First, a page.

Dixie Beer Company Targets Domestic Premium Space in New Orleans

Dixie Beer Company will officially open its 85,000 sq. ft. production facility to the public on Saturday, marking the return of locally produced Dixie Beer to the market for the first time in about 15 years.

The 112-year-old Dixie brand was nearly wiped out during Hurricane Katrina, which destroyed the beer company’s facility in 2005. In the aftermath, the company moved production to the Minhas brewery in Wisconsin, and then Memphis, Tennessee-based City Brewing in 2017 after the late Tom Benson, and his wife Gayle, acquired a majority stake in the business from Joe and Kendra Bruno.

The Bensons, who own the NFL’s New Orleans Saints and NBA’s New Orleans Pelicans, were a lifeline for the Dixie brand and, after taking a controlling stake in the business, they vowed to return manufacturing to New Orleans.

Saturday’s opening makes good on that promise, although Tom Benson didn’t get a chance to see it come to fruition. He died at age 90 in March 2018.

Dixie Beer general manager Jim Birch told Brewbound that the company doesn’t view the Bensons’ multimillion dollar investment as a “big bet” so much as an “investment in the long-term” of a brand that has survived Prohibition, consolidation and natural disasters, Birch added.

Dixie’s new facility is located about a seven-minute drive from the French Quarter in an industrial area that hasn’t received much investment since Hurricane Katrina.

“This is the last area that needs a little help,” he said. “But there’s so much potential. This was a thriving business part 50 years ago and there’s no reason it can’t be back there. It’s just been the last priority from an investment perspective.”

Thus far, Dixie has hired 40 full-time equivalent workers, with a focus on diversity and inclusion in its hiring practices.

“We’ve pulled primarily from the pool of local talent, whether it’s locally New Orleans or locally in the Gulf Coast,” Birch said.

Nevertheless, the goals for Dixie are lofty, with the brand taking aim at a domestic premium market long dominated by Anheuser-Busch and Molson Coors.

“Our goal is to replace what would be a traditional domestic premium choice with a local option at the same price point with similar tastes and feels but we have the nostalgia of 112 years,” Birch said.

Dixie’s flagship lager and Dixie Light, which is moving to a clear bottle this year, are line priced with the major domestic brands, around $6.99 for a 6-pack, between $10.99 and $12.99 for a 12-packs and about $19.99 for a 24-pack.

Taking on the industry’s giants required a facility with scale. As such, Dixie now operates a five-vessel, 100-barrel brewhouse in eastern New Orleans capable of pumping out 100,000 barrels of beer annually.

“We have 21 200-barrel fermenters, we have five more 800s outside that we can bring online as we need, so capacity from Day One is a non-issue” Birch said. “So we’ll take the time to fully lager a beer and then package it and still get the price points that will make us competitive and profitable.”

According to Birch, zeroing in on the domestic premium segment is about staying true to Dixie’s legacy.

“The original Dixie drinker is a domestic premium light lager drinker,” he said. “It’s that customer that we are trying to go back to first and appeal to.”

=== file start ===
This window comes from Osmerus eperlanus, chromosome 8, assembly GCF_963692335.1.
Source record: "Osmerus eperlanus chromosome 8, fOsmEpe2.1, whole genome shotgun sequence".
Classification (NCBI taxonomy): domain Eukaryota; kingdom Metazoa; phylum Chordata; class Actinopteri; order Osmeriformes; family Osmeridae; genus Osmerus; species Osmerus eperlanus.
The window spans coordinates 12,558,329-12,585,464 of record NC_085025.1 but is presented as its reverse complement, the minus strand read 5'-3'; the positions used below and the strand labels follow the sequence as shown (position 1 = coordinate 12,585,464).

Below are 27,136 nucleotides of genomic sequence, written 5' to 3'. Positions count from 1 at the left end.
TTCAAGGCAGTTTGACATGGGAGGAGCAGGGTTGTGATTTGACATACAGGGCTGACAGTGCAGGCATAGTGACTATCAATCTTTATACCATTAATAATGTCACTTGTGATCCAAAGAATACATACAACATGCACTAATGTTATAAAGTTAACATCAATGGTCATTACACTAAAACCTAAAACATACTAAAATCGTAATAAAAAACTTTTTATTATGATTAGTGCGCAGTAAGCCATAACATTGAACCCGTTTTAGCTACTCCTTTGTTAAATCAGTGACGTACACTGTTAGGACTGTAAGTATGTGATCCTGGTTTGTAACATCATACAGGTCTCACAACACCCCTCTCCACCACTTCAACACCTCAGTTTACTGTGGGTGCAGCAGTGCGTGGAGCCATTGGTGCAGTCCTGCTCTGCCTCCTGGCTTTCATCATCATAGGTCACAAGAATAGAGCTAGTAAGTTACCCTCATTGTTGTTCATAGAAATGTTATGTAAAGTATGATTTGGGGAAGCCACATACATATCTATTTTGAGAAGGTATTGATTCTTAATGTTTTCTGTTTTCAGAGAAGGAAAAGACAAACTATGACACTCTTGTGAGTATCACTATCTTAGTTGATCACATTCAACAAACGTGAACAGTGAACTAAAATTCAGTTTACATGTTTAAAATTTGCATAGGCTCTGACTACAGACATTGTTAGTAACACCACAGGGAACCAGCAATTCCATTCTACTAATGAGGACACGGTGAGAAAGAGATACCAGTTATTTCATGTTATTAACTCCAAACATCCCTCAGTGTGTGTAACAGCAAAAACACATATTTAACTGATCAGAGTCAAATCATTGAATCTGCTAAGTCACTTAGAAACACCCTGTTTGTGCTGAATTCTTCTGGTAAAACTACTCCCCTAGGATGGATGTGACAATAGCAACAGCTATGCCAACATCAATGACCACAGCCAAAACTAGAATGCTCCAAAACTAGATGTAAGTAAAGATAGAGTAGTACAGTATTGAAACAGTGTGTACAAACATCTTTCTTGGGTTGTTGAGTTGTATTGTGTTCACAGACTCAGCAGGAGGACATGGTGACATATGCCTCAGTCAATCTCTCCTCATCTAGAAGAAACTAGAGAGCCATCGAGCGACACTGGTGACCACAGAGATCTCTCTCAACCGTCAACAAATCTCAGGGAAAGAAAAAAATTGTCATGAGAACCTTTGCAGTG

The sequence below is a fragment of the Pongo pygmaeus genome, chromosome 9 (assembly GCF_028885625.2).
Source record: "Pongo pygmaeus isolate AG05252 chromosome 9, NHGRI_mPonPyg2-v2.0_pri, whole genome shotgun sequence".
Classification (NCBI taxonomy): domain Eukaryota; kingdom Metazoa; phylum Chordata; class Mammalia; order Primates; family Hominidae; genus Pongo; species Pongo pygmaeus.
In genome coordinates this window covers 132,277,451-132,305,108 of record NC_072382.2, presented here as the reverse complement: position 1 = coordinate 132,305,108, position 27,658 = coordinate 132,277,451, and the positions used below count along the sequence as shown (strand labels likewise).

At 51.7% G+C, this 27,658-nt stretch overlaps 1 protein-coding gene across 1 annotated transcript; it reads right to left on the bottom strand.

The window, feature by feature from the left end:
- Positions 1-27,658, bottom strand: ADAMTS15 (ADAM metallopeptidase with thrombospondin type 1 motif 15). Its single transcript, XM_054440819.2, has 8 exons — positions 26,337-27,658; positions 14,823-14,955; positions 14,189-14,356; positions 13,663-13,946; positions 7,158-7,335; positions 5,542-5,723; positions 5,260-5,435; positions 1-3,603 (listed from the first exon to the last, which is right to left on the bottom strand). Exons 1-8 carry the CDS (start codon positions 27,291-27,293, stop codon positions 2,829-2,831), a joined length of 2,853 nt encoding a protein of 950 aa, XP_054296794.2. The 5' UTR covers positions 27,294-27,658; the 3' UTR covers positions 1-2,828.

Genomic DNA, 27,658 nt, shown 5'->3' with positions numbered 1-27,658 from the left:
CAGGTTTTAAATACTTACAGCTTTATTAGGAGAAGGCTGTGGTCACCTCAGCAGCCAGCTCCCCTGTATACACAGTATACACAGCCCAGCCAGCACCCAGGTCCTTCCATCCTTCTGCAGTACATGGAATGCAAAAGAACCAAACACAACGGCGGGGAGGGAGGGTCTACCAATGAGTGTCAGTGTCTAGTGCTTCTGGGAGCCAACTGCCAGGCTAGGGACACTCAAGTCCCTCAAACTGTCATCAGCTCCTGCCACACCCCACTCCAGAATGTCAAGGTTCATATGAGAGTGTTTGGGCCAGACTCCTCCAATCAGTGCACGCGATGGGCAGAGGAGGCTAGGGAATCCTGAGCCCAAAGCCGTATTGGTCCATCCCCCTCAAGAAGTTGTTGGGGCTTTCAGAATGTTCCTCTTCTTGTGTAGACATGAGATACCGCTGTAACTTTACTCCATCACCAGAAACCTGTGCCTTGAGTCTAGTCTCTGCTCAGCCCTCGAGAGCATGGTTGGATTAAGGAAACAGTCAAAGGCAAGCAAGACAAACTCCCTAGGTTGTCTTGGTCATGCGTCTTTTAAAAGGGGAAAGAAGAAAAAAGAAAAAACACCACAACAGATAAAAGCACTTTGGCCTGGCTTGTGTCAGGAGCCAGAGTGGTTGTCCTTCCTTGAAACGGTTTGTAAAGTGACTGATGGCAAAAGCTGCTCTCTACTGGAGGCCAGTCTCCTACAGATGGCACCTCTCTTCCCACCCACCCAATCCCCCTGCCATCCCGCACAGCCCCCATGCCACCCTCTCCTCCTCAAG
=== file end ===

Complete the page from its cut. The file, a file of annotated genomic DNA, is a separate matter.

In 2019, through its contract partner, Dixie produced about 10,000 barrels, with about half of that volume dedicated to Dixie lager and Dixie Light. About 80% of the company’s sales were in its home state of Louisiana, although the company’s beer is also sold in Mississippi and Alabama, as well as in Texas with Ben E. Keith in Dallas and Fort Worth, Silver Eagle Distributors in Houston and San Antonio, and L&F Distributors in Corpus Christi.

“We’re with the three largest Bud wholesalers, I think, in the country,” he said. “And we just signed a distribution agreement with the oldest Bud wholesaler in the country, Lewis Bear, for the [Florida] Panhandle, from Pensacola to Destin, and we’re going to be rolling out there this quarter.”

Additionally, Blackened Voodoo, a dark lager, was the company’s fastest growing brand in 2019, and Birch estimated Blackened Voodoo and some forthcoming spinoffs could account for about 35% of Dixie’s volume in 2020.

In addition to lagers and light lagers, Dixie sees opportunity in the sub-premium segment. Birch said the company worked with its wholesaler in New Orleans, Crescent Crown, to find opportunities in its local market. As such, in February, Dixie will launch D’Ice, a sub-premium brand that checks in at 5.9% ABV, which the company is positioning as a challenger to Busch Ice and similar offerings.

“It’s an area of beer that hasn’t had any innovation at all,” Birch said. “There’s really no local options when the customer is in a convenience store or in a grocery store and looking for an ice beer at, say, $1 per 16 oz. can. That’s exactly where we’re going to be.”

D’Ice will be sold in 16 oz. 6-packs throughout the company’s five-state footprint.

Although Dixie’s focus is on domestic drinkers, the company will also launch with several craft offerings — including three IPAs, a coffee and chicory stout and raspberry white ale — produced on a two-vessel, 15-barrel brewing system.

All of this adds up to a potentially big year for Dixie, as Birch estimated that the brand could grow as much as 100% in 2020.

“If we don’t grow 100% next year, it’s no problem,” he added. “Luckily, with the financial backing that we have, we can take a much longer time perspective than a lot of other breweries … [with traditional] bank financing,” he said.

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